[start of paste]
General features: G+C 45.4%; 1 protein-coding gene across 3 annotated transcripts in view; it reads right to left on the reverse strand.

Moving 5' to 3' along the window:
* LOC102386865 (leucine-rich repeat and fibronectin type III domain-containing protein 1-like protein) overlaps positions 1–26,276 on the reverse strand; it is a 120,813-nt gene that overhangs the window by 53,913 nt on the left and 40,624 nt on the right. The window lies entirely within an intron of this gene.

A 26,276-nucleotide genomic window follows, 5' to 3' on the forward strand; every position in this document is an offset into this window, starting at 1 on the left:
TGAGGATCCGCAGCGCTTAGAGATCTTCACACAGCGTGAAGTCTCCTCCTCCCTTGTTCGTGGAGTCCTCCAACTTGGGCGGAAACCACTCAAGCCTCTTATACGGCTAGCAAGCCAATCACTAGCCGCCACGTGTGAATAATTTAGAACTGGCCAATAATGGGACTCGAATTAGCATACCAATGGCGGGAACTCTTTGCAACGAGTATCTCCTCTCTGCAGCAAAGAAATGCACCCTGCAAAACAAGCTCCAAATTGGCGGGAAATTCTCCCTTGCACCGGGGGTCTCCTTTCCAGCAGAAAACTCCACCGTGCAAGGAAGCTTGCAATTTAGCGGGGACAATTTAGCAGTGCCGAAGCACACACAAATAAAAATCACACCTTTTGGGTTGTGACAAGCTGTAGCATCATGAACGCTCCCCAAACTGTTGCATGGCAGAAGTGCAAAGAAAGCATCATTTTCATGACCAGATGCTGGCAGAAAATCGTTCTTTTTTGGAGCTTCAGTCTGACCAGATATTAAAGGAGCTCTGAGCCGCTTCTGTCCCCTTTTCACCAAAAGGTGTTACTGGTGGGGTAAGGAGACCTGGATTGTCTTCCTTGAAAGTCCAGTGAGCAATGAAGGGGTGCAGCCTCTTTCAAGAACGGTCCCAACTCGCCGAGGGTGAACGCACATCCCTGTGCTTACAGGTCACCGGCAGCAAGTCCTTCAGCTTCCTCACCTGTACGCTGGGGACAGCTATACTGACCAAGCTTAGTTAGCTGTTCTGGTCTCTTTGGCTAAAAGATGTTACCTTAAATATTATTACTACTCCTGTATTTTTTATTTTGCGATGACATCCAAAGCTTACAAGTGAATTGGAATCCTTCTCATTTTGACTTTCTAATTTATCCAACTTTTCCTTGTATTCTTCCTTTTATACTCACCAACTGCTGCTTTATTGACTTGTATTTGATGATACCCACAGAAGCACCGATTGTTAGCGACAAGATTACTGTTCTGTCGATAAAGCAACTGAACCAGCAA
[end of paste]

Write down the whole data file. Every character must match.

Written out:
General features: G+C 45.4%; 1 protein-coding gene across 3 annotated transcripts in view; it reads right to left on the reverse strand.

Moving 5' to 3' along the window:
* LOC102386865 (leucine-rich repeat and fibronectin type III domain-containing protein 1-like protein) overlaps positions 1–26,276 on the reverse strand; it is a 120,813-nt gene that overhangs the window by 53,913 nt on the left and 40,624 nt on the right. The window lies entirely within an intron of this gene.

A 26,276-nucleotide genomic window follows, 5' to 3' on the forward strand; every position in this document is an offset into this window, starting at 1 on the left:
TGAGGATCCGCAGCGCTTAGAGATCTTCACACAGCGTGAAGTCTCCTCCTCCCTTGTTCGTGGAGTCCTCCAACTTGGGCGGAAACCACTCAAGCCTCTTATACGGCTAGCAAGCCAATCACTAGCCGCCACGTGTGAATAATTTAGAACTGGCCAATAATGGGACTCGAATTAGCATACCAATGGCGGGAACTCTTTGCAACGAGTATCTCCTCTCTGCAGCAAAGAAATGCACCCTGCAAAACAAGCTCCAAATTGGCGGGAAATTCTCCCTTGCACCGGGGGTCTCCTTTCCAGCAGAAAACTCCACCGTGCAAGGAAGCTTGCAATTTAGCGGGGACAATTTAGCAGTGCCGAAGCACACACAAATAAAAATCACACCTTTTGGGTTGTGACAAGCTGTAGCATCATGAACGCTCCCCAAACTGTTGCATGGCAGAAGTGCAAAGAAAGCATCATTTTCATGACCAGATGCTGGCAGAAAATCGTTCTTTTTTGGAGCTTCAGTCTGACCAGATATTAAAGGAGCTCTGAGCCGCTTCTGTCCCCTTTTCACCAAAAGGTGTTACTGGTGGGGTAAGGAGACCTGGATTGTCTTCCTTGAAAGTCCAGTGAGCAATGAAGGGGTGCAGCCTCTTTCAAGAACGGTCCCAACTCGCCGAGGGTGAACGCACATCCCTGTGCTTACAGGTCACCGGCAGCAAGTCCTTCAGCTTCCTCACCTGTACGCTGGGGACAGCTATACTGACCAAGCTTAGTTAGCTGTTCTGGTCTCTTTGGCTAAAAGATGTTACCTTAAATATTATTACTACTCCTGTATTTTTTATTTTGCGATGACATCCAAAGCTTACAAGTGAATTGGAATCCTTCTCATTTTGACTTTCTAATTTATCCAACTTTTCCTTGTATTCTTCCTTTTATACTCACCAACTGCTGCTTTATTGACTTGTATTTGATGATACCCACAGAAGCACCGATTGTTAGCGACAAGATTACTGTTCTGTCGATAAAGCAACTGAACCAGCAA